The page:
I’m going to throw some words out there, some ridiculously anecdotal statistics, despite my having been trained better. I do this mostly to 1. get these thoughts out of my head where they do little good and 2. to put them in your head, and your head and your head, so that hopefully, together, we can do some good.
98% of non-Indigenous people know NOTHING to very little about the truth of Native history on this continent (this is a global phenomenon but for right now, we will just stay on this continent). 98% don’t know anything. Or they know enough to make them dangerous. Literally.
Another 1% know the truth about Indigenous history, but they spend their time trying to disparage, minimize or outright refute the historical records and experiences of millions of people.
Another 1% know the truth, and do what they can to speak the truth to those who will hear. To allow the winds to blow away the clouded history and to shed light in the dark recesses where the truth of Native history exists. (a little melodrama for good measure).
Why am I writing this? I see that truth is coming to light. More people are speaking up. The light is getting brighter. The winds are getting stronger. Truth is coming out. I have a word of caution, though. Once you know the truth, you can’t un-know it. Once you have seen things in the light, you cannot run back to the shadows. You have a responsibility to the truth.
i’m wondering if we are doing right by the truth? Not that I think we should drop the reins and stop. I’m beginning to see that truth is like water. Water is a precious more-than-human relative. It is the lifeblood of our existence on this planet. We have a responsibility to truth like we have a responsibility to water. Water can be a powerful transformer, it can re-shape landscapes. How water (truth) re-shapes and transforms landscapes has everything to do with how we honor and work with it.
We need the truth. It’s no cliche that the truth will set you free. I look around and see the illness that lying and deception has created over the generations. We talk about healing and being safe….truth is where we will get our healing.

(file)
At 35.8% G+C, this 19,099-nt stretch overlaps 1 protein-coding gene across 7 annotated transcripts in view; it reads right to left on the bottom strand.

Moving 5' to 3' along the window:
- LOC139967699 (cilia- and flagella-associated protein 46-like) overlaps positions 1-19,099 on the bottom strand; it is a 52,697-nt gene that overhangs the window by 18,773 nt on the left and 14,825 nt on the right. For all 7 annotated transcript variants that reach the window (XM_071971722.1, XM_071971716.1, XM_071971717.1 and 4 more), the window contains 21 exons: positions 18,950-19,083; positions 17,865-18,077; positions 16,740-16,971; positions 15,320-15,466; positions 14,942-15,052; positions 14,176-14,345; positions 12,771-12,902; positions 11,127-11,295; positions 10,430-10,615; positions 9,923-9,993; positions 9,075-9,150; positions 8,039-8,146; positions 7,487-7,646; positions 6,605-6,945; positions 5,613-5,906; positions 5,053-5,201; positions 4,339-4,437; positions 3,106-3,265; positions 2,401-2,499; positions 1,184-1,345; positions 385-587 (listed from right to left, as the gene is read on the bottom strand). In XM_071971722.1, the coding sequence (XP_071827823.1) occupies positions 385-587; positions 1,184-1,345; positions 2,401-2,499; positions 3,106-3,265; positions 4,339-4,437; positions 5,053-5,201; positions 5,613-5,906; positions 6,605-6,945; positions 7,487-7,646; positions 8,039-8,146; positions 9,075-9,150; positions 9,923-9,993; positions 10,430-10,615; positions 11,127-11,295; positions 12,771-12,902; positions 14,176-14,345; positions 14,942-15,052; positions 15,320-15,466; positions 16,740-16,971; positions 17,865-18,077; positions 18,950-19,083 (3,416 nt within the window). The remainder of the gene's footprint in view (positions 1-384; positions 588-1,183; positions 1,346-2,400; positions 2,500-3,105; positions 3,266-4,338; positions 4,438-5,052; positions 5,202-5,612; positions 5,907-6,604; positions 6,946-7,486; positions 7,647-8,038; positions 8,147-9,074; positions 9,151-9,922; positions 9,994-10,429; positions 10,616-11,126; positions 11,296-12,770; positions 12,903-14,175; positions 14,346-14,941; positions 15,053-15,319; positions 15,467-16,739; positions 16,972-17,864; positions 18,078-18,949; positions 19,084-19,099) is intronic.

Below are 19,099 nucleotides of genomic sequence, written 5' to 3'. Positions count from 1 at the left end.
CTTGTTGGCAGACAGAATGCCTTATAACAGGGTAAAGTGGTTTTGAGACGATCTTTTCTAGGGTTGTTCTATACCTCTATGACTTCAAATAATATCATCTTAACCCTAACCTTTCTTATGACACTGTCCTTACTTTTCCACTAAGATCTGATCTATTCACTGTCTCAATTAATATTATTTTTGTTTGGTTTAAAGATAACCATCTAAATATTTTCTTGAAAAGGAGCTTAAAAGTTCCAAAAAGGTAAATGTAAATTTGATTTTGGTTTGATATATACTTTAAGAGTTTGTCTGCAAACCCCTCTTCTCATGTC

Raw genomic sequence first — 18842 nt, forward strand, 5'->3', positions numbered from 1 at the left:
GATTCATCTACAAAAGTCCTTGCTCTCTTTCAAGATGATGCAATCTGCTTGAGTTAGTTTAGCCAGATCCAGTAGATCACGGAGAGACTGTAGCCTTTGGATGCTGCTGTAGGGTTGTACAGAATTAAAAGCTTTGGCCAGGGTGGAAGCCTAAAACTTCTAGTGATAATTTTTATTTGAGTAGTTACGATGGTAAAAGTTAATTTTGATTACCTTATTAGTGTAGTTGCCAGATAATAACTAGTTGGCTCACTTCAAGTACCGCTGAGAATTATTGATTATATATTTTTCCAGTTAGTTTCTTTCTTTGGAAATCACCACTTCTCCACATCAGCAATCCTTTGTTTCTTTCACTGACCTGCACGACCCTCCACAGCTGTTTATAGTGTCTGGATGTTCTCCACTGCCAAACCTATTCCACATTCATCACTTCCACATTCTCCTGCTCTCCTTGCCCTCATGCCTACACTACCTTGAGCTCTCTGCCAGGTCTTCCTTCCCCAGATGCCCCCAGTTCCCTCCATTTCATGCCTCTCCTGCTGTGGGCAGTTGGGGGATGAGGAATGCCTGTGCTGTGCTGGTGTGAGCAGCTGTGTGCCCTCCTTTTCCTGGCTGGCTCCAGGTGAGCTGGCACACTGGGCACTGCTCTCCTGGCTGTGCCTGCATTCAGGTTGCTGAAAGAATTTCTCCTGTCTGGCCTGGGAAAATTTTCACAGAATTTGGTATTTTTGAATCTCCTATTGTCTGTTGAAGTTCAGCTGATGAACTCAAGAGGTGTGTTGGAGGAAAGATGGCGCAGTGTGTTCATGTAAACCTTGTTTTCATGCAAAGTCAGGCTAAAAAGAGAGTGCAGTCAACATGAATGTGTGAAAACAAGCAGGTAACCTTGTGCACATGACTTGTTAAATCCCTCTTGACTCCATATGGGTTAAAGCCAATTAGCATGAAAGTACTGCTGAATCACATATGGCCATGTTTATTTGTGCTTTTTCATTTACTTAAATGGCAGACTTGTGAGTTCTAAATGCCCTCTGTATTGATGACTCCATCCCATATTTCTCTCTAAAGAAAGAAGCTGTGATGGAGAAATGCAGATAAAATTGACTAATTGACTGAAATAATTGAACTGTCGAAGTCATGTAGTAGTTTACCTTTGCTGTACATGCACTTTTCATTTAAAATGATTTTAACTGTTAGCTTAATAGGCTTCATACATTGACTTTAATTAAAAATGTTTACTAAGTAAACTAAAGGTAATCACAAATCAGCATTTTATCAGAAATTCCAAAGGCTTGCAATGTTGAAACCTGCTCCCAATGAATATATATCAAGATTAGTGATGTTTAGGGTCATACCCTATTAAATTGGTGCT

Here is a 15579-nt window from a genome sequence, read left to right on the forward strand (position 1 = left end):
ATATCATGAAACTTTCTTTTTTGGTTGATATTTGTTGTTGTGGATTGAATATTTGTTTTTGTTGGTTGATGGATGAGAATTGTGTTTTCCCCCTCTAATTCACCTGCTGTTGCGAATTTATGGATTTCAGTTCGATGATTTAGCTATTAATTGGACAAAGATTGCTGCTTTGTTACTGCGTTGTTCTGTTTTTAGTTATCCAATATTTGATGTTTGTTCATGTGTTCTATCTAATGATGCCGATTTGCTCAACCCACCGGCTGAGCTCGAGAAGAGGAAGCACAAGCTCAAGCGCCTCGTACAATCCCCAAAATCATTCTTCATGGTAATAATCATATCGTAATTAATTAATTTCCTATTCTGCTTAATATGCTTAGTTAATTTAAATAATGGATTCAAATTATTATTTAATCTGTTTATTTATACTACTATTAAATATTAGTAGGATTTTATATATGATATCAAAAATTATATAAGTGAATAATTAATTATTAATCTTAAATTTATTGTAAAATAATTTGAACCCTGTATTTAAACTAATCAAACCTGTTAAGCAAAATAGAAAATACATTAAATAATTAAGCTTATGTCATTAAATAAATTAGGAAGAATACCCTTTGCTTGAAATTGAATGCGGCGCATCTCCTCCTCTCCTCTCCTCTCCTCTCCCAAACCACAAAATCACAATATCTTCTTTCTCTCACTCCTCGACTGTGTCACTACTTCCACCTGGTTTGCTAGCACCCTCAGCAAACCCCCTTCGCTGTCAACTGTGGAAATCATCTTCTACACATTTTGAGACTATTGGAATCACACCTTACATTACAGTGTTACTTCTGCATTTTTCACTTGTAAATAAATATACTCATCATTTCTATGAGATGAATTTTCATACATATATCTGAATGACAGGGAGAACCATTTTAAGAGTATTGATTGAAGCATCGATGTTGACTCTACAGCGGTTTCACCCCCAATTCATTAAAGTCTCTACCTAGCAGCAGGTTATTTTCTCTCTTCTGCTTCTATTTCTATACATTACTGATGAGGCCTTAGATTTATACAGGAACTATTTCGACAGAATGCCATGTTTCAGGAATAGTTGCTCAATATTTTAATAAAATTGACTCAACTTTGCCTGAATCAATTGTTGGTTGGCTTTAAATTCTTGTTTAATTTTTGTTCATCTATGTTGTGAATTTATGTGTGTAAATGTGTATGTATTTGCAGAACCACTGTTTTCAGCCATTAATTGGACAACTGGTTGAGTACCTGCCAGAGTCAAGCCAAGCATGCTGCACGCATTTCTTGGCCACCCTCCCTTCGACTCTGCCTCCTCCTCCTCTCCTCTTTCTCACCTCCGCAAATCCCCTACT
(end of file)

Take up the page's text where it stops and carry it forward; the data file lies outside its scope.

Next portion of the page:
If 98% of the people don’t know the truth of Native history on this continent, probably a good 50% of them don’t CARE to know the truth. So where is the wisdom in trying to tell them something that they wouldn’t know how to handle or process to begin with? It’s comparable, in my mind, to casting your pearls before swine. If 48% of them care to know, but they are what I call lazy-thinkers (make easy deductions and stay away from thought patterns that cause them grief) I would venture to say that they are probably relying on that 1% of people who know the truth and do everything in their power to refute the truth.
There is the potentially fertile ground where the truth can be sown and where we might harvest the fruits of our work. (is it just me, or did this get all sermon-y? ahem) Honestly….we have a responsibility to tell the truth. We have a responsibility to tell the truth where it can be received. We have a responsibility to apply it lovingly, fiercely and with wisdom.
Now, how do we know where and to whom the truth should be told? I dunno. Not that I haven’t thought about it. I just don’t know. But maybe you do. Or you. Or all of us together. Maybe we can figure it out.
We can’t not try.